MUNSTER - Maxine Gruoner walks over to the two Steinway concert grand
pianos standing side by side in her living room and shows the place in her home
where she has taught so many area students to play the piano.
How many students has "Maxine Gruoner Music" coached and taught? She refuses
to count, it's bad luck.
She moves through the house and offers a pat on the head to dog Ortrud
(named for a character from "Lohengrin," a Wagner opera) then sits down on the
sofa in her den and begins to sort through the photographs and papers that tell
of the life she devoted to the teaching and learning of music.
She took her first lessons when she was an 8-year-old girl growing up in
Hammond. She began teaching when she was about 13.
"When I was in high school, I wanted to be an Algebra teacher," Gruoner
said. But all that changed when she performed the Mozart Piano Concerto in C
Major during her freshman year. "The moment I played the concerto, it turned my
The concert definitely kicked off her teaching career as pupils began to
call on her. In the many years she has been teaching, Gruoner said, she has
never once had to advertise for students.
Perhaps the students she is most proud of are her own three children.
"My children have gone on to become certified teachers. It's very important
to me that I've been instrumental in my own children's lives. I've always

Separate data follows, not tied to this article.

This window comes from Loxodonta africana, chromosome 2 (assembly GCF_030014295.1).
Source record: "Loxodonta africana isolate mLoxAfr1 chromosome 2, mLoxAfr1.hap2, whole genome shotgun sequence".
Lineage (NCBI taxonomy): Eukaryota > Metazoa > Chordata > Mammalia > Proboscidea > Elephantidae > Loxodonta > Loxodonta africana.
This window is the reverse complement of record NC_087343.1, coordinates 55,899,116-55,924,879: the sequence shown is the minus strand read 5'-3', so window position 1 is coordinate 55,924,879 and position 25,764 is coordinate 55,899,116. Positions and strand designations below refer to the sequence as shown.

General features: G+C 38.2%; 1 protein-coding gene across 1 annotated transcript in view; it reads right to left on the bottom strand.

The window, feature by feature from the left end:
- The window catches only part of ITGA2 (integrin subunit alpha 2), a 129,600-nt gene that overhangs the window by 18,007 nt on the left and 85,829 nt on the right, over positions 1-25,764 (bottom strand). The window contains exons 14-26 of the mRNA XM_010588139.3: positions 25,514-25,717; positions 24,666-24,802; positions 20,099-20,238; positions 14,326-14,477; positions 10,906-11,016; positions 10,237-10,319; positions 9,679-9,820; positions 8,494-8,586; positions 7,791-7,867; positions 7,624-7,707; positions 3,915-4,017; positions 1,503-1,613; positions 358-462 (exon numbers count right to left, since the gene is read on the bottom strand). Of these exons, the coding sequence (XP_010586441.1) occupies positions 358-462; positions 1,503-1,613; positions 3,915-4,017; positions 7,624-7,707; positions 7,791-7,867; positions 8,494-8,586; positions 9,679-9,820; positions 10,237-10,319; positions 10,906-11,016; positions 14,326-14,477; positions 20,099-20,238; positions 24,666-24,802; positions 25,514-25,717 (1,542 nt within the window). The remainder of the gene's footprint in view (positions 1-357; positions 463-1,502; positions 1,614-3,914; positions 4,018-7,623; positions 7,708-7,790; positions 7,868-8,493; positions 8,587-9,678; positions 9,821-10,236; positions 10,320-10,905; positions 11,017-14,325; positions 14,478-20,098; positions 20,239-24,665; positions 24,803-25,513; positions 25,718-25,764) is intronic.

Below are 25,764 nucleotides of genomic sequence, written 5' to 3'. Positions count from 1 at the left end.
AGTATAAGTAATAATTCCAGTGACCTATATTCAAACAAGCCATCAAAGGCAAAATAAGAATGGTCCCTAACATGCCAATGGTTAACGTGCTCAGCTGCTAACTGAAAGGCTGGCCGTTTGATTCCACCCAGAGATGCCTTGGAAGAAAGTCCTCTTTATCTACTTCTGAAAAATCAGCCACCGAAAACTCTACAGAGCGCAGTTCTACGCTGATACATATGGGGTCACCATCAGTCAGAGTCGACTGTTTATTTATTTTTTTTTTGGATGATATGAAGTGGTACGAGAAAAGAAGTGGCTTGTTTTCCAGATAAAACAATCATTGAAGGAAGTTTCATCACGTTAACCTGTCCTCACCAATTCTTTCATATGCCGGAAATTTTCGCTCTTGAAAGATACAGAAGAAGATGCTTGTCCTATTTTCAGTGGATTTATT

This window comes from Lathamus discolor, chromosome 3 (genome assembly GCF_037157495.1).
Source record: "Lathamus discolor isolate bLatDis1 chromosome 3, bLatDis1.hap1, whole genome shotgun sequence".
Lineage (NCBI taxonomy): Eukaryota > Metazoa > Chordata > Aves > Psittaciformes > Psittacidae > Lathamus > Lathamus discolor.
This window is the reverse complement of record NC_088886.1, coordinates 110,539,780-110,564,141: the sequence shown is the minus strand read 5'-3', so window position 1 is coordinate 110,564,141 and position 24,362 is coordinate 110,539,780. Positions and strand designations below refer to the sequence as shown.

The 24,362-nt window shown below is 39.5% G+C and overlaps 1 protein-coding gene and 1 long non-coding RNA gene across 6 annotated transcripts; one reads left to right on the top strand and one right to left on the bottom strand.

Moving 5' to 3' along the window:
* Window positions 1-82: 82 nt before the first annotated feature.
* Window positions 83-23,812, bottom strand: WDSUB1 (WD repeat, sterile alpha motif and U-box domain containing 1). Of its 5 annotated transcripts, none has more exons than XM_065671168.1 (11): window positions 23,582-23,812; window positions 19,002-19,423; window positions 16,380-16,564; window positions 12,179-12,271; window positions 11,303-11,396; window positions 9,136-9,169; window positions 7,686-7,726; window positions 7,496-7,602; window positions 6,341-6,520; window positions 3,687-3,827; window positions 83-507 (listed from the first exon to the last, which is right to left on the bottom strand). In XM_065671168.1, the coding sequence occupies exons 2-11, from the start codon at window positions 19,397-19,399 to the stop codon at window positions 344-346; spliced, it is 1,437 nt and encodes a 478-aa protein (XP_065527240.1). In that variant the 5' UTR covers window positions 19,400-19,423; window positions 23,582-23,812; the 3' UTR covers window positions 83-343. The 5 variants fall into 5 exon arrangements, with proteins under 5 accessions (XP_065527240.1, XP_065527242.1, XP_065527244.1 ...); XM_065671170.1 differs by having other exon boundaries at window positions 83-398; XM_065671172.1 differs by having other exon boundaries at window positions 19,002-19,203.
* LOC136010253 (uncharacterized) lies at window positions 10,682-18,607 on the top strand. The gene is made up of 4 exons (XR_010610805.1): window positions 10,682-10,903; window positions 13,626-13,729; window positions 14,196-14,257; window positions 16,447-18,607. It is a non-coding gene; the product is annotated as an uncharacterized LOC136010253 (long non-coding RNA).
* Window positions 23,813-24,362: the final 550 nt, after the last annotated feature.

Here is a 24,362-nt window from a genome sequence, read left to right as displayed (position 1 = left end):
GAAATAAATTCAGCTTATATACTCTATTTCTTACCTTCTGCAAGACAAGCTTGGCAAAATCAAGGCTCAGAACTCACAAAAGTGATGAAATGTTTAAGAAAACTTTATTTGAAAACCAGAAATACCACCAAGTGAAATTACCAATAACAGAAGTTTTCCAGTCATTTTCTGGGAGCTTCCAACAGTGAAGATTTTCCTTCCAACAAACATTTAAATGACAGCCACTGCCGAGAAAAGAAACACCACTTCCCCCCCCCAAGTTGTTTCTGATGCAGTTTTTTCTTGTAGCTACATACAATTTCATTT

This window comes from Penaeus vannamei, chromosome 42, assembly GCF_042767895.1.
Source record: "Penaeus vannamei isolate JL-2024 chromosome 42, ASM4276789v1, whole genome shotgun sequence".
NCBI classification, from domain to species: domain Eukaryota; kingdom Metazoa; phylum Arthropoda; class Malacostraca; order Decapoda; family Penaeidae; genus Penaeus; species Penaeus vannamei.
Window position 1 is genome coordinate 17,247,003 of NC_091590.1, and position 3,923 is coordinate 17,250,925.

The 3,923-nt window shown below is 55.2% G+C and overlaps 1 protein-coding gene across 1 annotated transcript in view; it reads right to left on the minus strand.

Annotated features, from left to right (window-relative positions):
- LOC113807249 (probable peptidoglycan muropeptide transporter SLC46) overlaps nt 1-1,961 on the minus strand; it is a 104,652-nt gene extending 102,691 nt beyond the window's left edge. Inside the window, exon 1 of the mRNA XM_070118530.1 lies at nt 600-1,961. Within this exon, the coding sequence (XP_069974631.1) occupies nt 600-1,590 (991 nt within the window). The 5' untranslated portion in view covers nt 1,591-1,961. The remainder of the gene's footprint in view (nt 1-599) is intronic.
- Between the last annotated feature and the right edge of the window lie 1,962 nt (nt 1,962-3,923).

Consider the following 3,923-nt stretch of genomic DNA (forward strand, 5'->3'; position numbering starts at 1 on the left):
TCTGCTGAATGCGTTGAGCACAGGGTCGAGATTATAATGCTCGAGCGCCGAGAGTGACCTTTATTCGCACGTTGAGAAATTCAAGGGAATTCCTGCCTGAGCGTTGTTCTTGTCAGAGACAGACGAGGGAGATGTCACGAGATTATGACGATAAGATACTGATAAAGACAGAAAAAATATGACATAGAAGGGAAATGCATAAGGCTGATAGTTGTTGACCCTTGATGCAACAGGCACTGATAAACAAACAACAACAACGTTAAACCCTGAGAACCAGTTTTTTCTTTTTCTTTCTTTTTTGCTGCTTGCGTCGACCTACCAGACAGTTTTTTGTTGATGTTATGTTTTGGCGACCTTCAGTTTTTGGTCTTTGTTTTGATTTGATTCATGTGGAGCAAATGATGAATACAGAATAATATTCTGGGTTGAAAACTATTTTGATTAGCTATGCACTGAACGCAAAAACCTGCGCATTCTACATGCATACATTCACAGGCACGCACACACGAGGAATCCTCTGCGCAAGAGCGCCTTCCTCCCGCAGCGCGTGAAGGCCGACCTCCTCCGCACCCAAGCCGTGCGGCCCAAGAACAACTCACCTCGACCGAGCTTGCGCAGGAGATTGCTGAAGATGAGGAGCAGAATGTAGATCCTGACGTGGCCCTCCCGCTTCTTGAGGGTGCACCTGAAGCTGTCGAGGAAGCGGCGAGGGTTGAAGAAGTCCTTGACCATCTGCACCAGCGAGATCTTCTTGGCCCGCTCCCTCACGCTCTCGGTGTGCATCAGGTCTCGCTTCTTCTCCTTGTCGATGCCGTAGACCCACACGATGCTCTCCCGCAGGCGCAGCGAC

encouraged them to do their best," Gruoner said, adding that she never had to
force them to practice. "They all picked their own instruments."
In addition to teaching, she also is the conductor of the Chopin Chorus, and
a charter member of the Northwest Indiana Chorus. She continues to perform with
her son Stephen, 27, and daughter Suzanne Gruoner Norris, 31. Stephen sings and
plays the violin; Suzanne sings and plays the flute; and Gruoner sings and
plays the piano. Another son, Scott, 35, lives in Greensburg, Ind.
"I love to perform. I love both. You can't perform every day. The
performance comes once in a while. Teaching is an everyday occasion. I love
sharing my knowledge," she said.
In 1952 she was offered an opportunity to join the Caracus, Venezuela
Orchestra and play Timpani with them. She turned down the offer.
"Eisenhower was elected that same night that I was asked to join the
symphony," she said. She pauses for a moment to consider whether she ever
regretted her decision, and said, "Yes and no. It would have been
Gruoner's husband, Glendon, died of cancer two years ago. Today she shares
her home with son, Stephen.
The proud grandma of two won't give away her age, but said, "When I gave my
graduate recital (in 1986 at Roosevelt University in Chicago) they told me my
voice sounded like a 25-year-old's."
A great deal of her time is spent with a variety of organizations including
the Indiana Federation of Music Clubs. Gruoner is the District 3 president for
the group and leads the annual Spring Festival in South Bend. She is also
Munster chairman of the National Guild of Piano Teachers.
When Gruoner began teaching years ago, she traveled to her students' homes.
Once she had a home of her own, she brought her students there. She never
considered opening a studio.
"I think this is a profession and opening a studio would turn it into a
business," Gruoner said. "I don't feel that when you work with children you
should make a business out of it. I believe everybody should be treated like a
"I like to count hearts, not heads."